IASbhai Daily Editorial Hunt | 30th  July 2020

“In my experience, there is only one motivation, and that is desire. No reasons or principle contain it or stand against it.” –Jane Smiley

Dear Aspirants
IASbhai Editorial Hunt is an initiative to dilute major Editorials of leading Newspapers in India which are most relevant to UPSC preparation –‘THE HINDU, LIVEMINT , INDIAN EXPRESS’ and help millions of readers who find difficulty in answer writing and making notes everyday. Here we choose two editorials on daily basis and analyse them with respect to UPSC MAINS 2020.

EDITORIAL HUNT #110 :“Roadmap for Digital Cooperation

Roadmap for Digital Cooperation

Syed Akbaruddin

Syed Akbaruddin has served as India’s Permanent Representative at the United Nations


A quest for order amid cyber insecurity


Better arrangements and intense partnerships, but with extra safeguards, are needed in a more contested domain



Roadmap for Digital Cooperation, gently calls for action. Comment-(GS 3)


  • Different types of Cyber Issues
  • Global Stand on Cyber Issues
  • To-do list


  In cyberspace, it is the best of times for some and the worst of times for others.

  • PHISHING ON RISE : In one week in April 2020, reportedly,18 million daily malware and phishing emails related to COVID-19 monitored by a single email provider.
  • SPAMMING : in addition to more than 240 million COVID-19-related daily spam messages.
  • RANSOMWARE : Twitter hackers collected $120,000 in full public gaze, while a “ransomware” target in California quietly paid 116.4 bitcoins or $1.14 million.
  • STATE ORGANIZED CRIMES : Australia mentioned of attacks by a state actor.

China has been accused of hacking health-care institutions in the United States.

  • HACKERS : The United Kingdom has warned of hackers backed by the Russian state targeting pharmaceutical companies.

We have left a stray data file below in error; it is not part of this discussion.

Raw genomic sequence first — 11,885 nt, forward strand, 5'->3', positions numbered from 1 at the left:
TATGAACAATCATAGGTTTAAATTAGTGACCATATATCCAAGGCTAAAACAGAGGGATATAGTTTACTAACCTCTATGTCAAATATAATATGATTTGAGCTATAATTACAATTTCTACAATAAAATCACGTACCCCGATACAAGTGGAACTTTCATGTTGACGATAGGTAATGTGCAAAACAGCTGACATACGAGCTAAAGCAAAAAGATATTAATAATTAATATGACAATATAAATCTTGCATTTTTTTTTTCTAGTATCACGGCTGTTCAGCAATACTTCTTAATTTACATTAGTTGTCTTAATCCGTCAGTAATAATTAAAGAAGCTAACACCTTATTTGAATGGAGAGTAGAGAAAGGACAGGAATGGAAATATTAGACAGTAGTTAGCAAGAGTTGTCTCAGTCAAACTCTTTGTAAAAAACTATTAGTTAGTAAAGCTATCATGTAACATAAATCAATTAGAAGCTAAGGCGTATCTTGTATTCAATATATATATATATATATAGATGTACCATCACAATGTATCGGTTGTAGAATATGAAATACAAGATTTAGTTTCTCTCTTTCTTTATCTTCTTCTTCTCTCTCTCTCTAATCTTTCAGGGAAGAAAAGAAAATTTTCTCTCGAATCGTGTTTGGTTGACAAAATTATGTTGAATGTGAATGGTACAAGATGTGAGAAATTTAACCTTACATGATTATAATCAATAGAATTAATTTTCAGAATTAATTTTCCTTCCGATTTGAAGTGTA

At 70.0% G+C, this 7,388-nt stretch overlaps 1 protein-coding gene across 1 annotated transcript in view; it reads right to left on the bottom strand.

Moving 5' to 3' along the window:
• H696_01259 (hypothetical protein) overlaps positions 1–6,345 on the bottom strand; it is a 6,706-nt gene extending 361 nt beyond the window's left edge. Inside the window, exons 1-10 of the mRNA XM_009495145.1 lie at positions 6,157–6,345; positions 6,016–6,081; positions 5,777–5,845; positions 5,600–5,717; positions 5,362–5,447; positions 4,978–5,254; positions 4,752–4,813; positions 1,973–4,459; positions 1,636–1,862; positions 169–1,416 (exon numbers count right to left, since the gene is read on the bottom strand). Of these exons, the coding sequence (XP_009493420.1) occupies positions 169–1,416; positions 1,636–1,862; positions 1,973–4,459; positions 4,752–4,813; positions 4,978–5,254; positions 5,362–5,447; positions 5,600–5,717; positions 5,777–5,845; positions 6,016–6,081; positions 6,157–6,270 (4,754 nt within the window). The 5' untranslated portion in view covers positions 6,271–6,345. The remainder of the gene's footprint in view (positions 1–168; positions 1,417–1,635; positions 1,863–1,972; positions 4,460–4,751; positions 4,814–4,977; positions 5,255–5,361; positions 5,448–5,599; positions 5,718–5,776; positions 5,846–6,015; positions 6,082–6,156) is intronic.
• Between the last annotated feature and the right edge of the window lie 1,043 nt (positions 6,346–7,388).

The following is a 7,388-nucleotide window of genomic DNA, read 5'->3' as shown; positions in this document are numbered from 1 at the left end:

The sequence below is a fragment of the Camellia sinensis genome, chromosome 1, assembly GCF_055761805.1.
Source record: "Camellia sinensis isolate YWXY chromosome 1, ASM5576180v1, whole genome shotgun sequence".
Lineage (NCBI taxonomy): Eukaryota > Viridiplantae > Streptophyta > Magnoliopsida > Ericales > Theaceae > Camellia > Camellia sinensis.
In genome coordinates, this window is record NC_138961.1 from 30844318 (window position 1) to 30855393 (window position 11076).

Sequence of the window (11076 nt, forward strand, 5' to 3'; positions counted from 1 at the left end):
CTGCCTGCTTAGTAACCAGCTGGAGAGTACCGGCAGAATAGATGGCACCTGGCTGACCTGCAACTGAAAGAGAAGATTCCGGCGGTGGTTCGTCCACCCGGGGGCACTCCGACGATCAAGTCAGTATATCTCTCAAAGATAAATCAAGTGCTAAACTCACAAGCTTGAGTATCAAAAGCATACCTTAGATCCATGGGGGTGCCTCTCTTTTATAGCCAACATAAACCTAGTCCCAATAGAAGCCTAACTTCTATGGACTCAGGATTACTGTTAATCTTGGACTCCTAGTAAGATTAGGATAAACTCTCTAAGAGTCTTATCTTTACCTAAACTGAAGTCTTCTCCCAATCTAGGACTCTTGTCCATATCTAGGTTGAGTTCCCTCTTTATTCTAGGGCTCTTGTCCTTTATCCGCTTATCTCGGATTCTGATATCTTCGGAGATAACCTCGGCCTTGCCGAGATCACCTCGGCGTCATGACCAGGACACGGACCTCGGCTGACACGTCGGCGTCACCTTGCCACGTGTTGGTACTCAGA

• BANNING APP : The ban on specified Chinese Apps, on grounds of sovereignty and integrity of India” adds another layer of complexity to the contestation in cyberspace.

Cyber insecurity of individuals, organisations and states is expanding amidst COVID-19.

  • UNDERSTANDING PARAMETERS : While we are embracing new ways of digital interaction and more of our critical infrastructure is going digital.
  • EXPERT AREA : Like global public health, cybersecurity is a niche area, left to experts.

We need a better understanding of the global cyberspace architecture .



  • INCONCLUSIVE WAR : Borderless cyberspace, as a part of the “global commonsdoes not exist.
  • MYTHS : It is an illusion that connectivity across national boundaries nurtured.
  • CONTROL : The Internet depends on physical infrastructure that is under national control.

Each state applies its laws to national networks, consistent with its international commitments.

  • RESPONSIBILITY : States are responsible for cybersecurity , enforcement of laws and protection of public good.
  • JURISDICTION OF INTERNET : The infrastructure on which the Internet rests falls within jurisdictions of many states with differing approaches.